lipedema treatment

Assessing the Quality of Life of Lipedema Patients After Liposuction

By July 14, 2022 No Comments

Today, I’d like to share this research performed by a group of plastic surgeons in Germany. The paper is called Liposuction treatment improves disease-specific quality of life in lipoedema patients. It was published in the peer-reviewed journal International Wound Journal in April 2021 and the lead author is Torsten Schlosshauer.


This research was a two-part study of 69 women with stage 3 lipedema who underwent tumescent lymph-sparing liposuction between January 2004 and August 2019 at the authors’ hospital in Frankfurt, Germany.

The first part of the study was a retrospective analysis of the 69 women that noted their age and weight before and after liposuction, BMI, number of liposuction procedures, and the amount of fat removed per leg. The second part of the study compared the quality of life prior to surgery to their status six months post-surgery for 20 of the women.

The quality of life assessment used was a variation of the short version of the Freiburg Life Quality Assessment that is specific for people with lymphatic diseases. It has 30 items in five different subscales, including physical complaints, daily life, social life, emotional well–being, and lymphatic disorder therapy. The last 20 consecutive patients receiving liposuction completed the quality of life questionnaires both before and six months after liposuction.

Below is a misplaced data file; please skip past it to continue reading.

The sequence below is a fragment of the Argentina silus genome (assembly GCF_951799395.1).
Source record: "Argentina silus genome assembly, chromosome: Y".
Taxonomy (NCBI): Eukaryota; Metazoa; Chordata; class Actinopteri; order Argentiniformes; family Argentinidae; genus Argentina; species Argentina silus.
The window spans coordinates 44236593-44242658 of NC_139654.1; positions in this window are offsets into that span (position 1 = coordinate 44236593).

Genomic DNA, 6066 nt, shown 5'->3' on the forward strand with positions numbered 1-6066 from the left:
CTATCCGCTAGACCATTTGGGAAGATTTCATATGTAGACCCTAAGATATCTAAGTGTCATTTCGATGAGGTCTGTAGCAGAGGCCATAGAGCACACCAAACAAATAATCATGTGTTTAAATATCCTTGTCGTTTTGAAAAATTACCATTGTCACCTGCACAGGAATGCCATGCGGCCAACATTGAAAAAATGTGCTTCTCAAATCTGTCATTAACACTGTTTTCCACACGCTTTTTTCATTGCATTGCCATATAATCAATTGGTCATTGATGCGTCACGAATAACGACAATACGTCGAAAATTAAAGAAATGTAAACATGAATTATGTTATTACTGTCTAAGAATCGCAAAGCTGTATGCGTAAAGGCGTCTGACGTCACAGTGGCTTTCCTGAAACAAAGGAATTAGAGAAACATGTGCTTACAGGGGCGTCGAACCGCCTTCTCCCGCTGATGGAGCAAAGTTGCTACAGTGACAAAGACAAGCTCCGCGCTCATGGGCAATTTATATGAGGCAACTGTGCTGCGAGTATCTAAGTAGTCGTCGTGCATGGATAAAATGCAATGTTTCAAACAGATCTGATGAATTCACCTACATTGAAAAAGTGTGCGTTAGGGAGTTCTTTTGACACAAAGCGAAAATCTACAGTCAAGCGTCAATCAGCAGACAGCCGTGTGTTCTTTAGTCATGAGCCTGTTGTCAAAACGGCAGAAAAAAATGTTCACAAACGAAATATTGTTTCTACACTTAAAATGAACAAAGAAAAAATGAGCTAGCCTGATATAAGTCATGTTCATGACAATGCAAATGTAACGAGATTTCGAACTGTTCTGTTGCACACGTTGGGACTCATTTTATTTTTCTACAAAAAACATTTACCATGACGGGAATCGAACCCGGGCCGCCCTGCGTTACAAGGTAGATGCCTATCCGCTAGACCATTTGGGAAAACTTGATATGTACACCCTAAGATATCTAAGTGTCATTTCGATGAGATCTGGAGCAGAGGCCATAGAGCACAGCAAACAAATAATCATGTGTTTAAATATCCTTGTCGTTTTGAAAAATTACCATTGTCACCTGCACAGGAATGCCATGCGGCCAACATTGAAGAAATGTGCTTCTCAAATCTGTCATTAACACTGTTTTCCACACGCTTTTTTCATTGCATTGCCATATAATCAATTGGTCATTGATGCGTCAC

Let’s look at the demographics of the 69 participants of this study. The mean age was 50.6 years, with an average BMI of 33.4 at the time of the first surgery. The average number of liposuction procedures performed was 2.9, with a range of one to 12 separate surgeries.

In the assessment of quality of life, the results of this study were consistent with other studies examining the quality of life of women with lipedema.  On average, the participants in this study rated themselves lower than the general public in all areas. However, following their liposuction treatment, the participants showed a significant improvement in all areas and as well as in the global score. The highest quality of life was found in the areas of social and daily life followed by a decrease in physical complaints. 

Here are the key messages of this research: 

  • Before treatment with liposuction, disease-specific quality of life in patients with lipedema was low and showed a significant improvement in all aspects of the survey after liposuction.
  • There was a significant correlation between a higher number of liposuction treatment sessions and the general health status in participants, suggesting that a higher number of liposuction treatment sessions has a positive effect on the general health status of a woman with lipedema.
  • Interestingly, there was not a significant correlation between BMI and general health status, participant health status with respect to lipedema, or with quality of life. The amount of fat removed also did not have a significant correlation with these factors.


Although this study has some important limitations, such as a small sample size and no control group, it is important for women with lipedema because it provides more data on the potential impact of liposuction surgery on the quality of life in some women with lipedema. Of course, more high-level research is needed.

If you are considering this option for the management of your lipedema symptoms, be sure to consult with several knowledgeable surgeons and do your own research of the available research to help you come to a decision. I hope the review of this article was helpful information for you. 


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